Nicola Sturgeon, like Angela Merkel, isn't exactly the most vivacious of leaders. But they both combine being competent in the limelight with a get-things-done tenacity and an intellectual credibility that appeals to voters tired of celebrity politics.
Let's be clear: this comparison is meant as a compliment, not an insult. Even if both the German chancellor and the Scottish first minister have relatively bland exteriors, they radiate a calm confidence in their abilities.
They're just not made from the brash mould of politician. Instead they're practical and businesslike. Give them the opportunity to do something and they've shown their ability to get it done. If they were still at school, you imagine they would be comfortable leading a project.
Scottish voters believe Sturgeon is a doer. She's able to communicate to the electorate that they can trust her and that she will deliver.
This comes across whenever she speaks. Instead of rushing her words, she takes her time. Instead of gazing vaguely into the distance Sturgeon focuses on her audience, making her more accessible. Her fluency is consistent and quietly authentic. It all gives an impression of someone who is a very polished, articulate and accomplished speaker.
Sturgeon is confident in her manner. When she greets a crowd of supporters she doesn't wave vigorously. Her hand just stays up there, waving without waving, while she smiles and soaks up the applause.
She is dressed for business. But her polished, dependable style is about more than just the superficial. She gives the impression of being completely in control of her brief - as her eyes reveal.
The eyes say so much about where your mind is. If someone is high on drugs, to take an extreme example, their eyes would be all over the place. If someone is being deceptive their eyes may dart around shiftily. If someone can look you in the eye with a calm authority it says a lot about their sense of purpose. And Nicola Sturgeon's eyes sum her right up. Their focus is on the person she's talking to just as her mind is focused on her brief. That communicates a sense of competence and control.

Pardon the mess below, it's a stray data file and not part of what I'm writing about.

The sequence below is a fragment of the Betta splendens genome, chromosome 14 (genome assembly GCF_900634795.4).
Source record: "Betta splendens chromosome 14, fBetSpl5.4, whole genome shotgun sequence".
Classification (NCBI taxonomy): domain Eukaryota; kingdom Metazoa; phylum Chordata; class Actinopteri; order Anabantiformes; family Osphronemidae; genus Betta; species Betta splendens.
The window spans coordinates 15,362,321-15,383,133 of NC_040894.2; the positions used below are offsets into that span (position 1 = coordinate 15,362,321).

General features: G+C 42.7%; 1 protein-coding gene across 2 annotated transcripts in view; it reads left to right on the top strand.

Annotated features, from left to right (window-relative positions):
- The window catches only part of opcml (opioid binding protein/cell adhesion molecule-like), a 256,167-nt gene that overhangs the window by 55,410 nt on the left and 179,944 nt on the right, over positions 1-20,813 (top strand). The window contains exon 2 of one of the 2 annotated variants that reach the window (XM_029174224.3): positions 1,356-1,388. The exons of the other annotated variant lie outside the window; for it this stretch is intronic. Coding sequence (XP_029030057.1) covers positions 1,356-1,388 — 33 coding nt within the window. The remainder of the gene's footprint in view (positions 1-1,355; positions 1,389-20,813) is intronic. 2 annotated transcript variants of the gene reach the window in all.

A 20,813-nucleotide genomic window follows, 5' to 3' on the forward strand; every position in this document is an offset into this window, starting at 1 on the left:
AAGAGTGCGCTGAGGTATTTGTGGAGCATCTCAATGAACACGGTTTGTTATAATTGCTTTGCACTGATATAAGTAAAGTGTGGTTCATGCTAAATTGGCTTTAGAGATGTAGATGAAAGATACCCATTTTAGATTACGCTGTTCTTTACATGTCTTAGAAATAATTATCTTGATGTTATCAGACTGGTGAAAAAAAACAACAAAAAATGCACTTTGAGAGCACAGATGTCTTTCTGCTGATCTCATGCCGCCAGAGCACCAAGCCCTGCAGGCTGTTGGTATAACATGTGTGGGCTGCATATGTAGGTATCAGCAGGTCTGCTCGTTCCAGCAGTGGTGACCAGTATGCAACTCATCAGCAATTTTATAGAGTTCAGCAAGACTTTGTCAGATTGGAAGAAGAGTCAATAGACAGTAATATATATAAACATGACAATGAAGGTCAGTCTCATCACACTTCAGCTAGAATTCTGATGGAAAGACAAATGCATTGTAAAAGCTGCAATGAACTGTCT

The only missing link is a slight lack of warmth which would magnify her presence and invite curious voters to take more notice of her ideas. She just isn't the kind of celebrity politician, like Alex Salmond, whose personality is a big part of the brand.
Voters don't mind that her behaviour doesn't shout 'look at me' because she's not hiding away, either. The trick of giving interviews or delivering speeches is looking like you want to be there. A leader has to relish the spotlight. So it's good news for the SNP that in Sturgeon it has another first minister who very much does fit in on a big stage.
We expect a lot of our leaders. They have to not just identify solutions but implement them, too. They must be able to take on vested interests and handle tough negotiations. This is why voters are right to question whether they have the drive and energy needed for the job. There's nothing worse than voting for someone who doesn't achieve anything.
Like Merkel, voters look at Sturgeon and think she can do the job. As the SNP look to make significant gains in 2015, the truth is the SNP leader's political skills are going to help her party clean up in this election.
Nick Smallman is chief executive of communications training firm Working Voices